This was a wonderful group of students to work with. The maturity with which they approached that task and the eloquence with which they describe their intimate relationship with the natural surroundings was truly inspiring and it really helped understood the importance of this that we would create in the evolution of this school.”
Transcription of the video,
“An education facility for the Dixon Water Foundation. Dixon Water Foundation came to us asking for a building that would house people as they learned about what they did at the foundation, which is to restore the prairie through range management that actually protected the watershed at the same time.
The building was all about complimenting the land and linking people to the land. So, wherever you are in the building you have views to the prairie and as people are learning about the protection and restoration of the prairie and the protection of the watershed, they are very much engaged with that.
The building forms themselves speak to the prairie, simple low-lying forms that frame the horizon and windows of horizontal nature that frame views to the prairie so that the building compliments the land and the land compliments the building.
The buildings were arranged in a way that water can be celebrated. Though most of the water is collected for reuse. One-eighth of the water off the roof actually goes into a central water feature along the entry during storms, so that the movement of the water through the land and the building is celebrated and experienced with visitors, so they can better understand the cycle of water from the building.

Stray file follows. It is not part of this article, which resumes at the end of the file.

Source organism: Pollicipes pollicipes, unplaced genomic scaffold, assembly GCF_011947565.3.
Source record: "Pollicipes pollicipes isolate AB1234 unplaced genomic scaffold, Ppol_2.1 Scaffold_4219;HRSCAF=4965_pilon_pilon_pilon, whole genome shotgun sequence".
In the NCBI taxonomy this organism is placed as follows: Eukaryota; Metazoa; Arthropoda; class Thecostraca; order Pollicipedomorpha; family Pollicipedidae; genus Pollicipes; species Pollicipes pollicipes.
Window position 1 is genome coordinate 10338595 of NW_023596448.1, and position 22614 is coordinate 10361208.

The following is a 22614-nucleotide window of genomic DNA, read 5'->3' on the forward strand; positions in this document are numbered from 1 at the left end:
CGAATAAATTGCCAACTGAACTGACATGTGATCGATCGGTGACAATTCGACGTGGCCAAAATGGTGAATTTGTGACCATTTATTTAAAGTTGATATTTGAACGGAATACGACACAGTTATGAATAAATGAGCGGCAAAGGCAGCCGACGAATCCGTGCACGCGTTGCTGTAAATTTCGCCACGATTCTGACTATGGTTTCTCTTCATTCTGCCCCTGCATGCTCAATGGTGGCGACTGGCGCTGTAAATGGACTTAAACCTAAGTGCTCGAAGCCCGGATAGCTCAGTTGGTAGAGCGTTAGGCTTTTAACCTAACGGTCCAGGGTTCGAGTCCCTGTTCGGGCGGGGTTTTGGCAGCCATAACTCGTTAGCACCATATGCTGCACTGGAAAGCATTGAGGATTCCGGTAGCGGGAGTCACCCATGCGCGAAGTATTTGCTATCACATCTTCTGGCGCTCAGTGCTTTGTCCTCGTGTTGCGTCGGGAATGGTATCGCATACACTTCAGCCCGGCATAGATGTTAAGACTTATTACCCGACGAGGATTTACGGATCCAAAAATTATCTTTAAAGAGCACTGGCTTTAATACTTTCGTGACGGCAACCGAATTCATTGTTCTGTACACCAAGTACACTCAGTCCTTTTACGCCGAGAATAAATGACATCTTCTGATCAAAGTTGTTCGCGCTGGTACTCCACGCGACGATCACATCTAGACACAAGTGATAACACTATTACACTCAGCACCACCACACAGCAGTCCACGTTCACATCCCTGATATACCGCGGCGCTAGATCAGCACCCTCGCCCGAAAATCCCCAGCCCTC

Outside the doors of the aboretum we have planted seed heads from all the native grasses used in the North Texas tall grass prairie as a way to integrate botanical motifs into the project. So visitors to the project are able to experience and walk along those wood walls looking at the grain of this beautiful plant is exposed.
One of the interesting things about the project is when you visit and you see the people that are using the space, they love the education space. The porches really seem to attract everyone. And they like to be in the building too, but it’s kind of interesting how people congregate on the porch. It’s like they have to ring the dinner bell to get them to come inside.
People love pivoting the doors open or sliding the barn doors and playing with the lamp because it’s cool, but also because it does respond to the conditions of any given day.
Being the first Living Building in Texas and the 9th Living Building project in the world, really did broaden the message and the audience that the Dixon Water Foundation reach. Lots of people come to see the building and in so doing they learn a lot about what the Dixon Water Foundation is doing and so it’s really been helpful to the organization that they were building challenge and it’s just a wonderful story to tell.”
If you would like to meet at Greenbuild, Chuck Lohre, chucklohre.com, 513-260-9025